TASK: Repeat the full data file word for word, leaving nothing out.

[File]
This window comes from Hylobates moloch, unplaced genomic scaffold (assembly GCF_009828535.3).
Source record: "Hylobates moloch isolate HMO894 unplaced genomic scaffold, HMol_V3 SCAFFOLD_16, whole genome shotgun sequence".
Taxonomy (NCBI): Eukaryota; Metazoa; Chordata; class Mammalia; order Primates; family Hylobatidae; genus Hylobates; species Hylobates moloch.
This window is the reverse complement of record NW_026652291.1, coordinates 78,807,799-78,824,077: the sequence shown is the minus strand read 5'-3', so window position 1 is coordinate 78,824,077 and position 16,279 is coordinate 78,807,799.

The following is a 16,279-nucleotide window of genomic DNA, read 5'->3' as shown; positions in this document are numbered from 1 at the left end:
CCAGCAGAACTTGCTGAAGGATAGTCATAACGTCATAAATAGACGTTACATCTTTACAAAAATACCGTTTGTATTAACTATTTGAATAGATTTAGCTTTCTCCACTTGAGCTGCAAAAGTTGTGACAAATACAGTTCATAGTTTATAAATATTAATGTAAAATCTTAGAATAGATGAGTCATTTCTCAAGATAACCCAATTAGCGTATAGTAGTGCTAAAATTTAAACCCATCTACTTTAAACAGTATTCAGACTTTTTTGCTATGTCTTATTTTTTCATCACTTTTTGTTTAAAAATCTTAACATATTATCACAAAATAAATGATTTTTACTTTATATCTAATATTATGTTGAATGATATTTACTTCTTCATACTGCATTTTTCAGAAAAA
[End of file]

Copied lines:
This window comes from Hylobates moloch, unplaced genomic scaffold (assembly GCF_009828535.3).
Source record: "Hylobates moloch isolate HMO894 unplaced genomic scaffold, HMol_V3 SCAFFOLD_16, whole genome shotgun sequence".
Taxonomy (NCBI): Eukaryota; Metazoa; Chordata; class Mammalia; order Primates; family Hylobatidae; genus Hylobates; species Hylobates moloch.
This window is the reverse complement of record NW_026652291.1, coordinates 78,807,799-78,824,077: the sequence shown is the minus strand read 5'-3', so window position 1 is coordinate 78,824,077 and position 16,279 is coordinate 78,807,799.

The following is a 16,279-nucleotide window of genomic DNA, read 5'->3' as shown; positions in this document are numbered from 1 at the left end:
CCAGCAGAACTTGCTGAAGGATAGTCATAACGTCATAAATAGACGTTACATCTTTACAAAAATACCGTTTGTATTAACTATTTGAATAGATTTAGCTTTCTCCACTTGAGCTGCAAAAGTTGTGACAAATACAGTTCATAGTTTATAAATATTAATGTAAAATCTTAGAATAGATGAGTCATTTCTCAAGATAACCCAATTAGCGTATAGTAGTGCTAAAATTTAAACCCATCTACTTTAAACAGTATTCAGACTTTTTTGCTATGTCTTATTTTTTCATCACTTTTTGTTTAAAAATCTTAACATATTATCACAAAATAAATGATTTTTACTTTATATCTAATATTATGTTGAATGATATTTACTTCTTCATACTGCATTTTTCAGAAAAA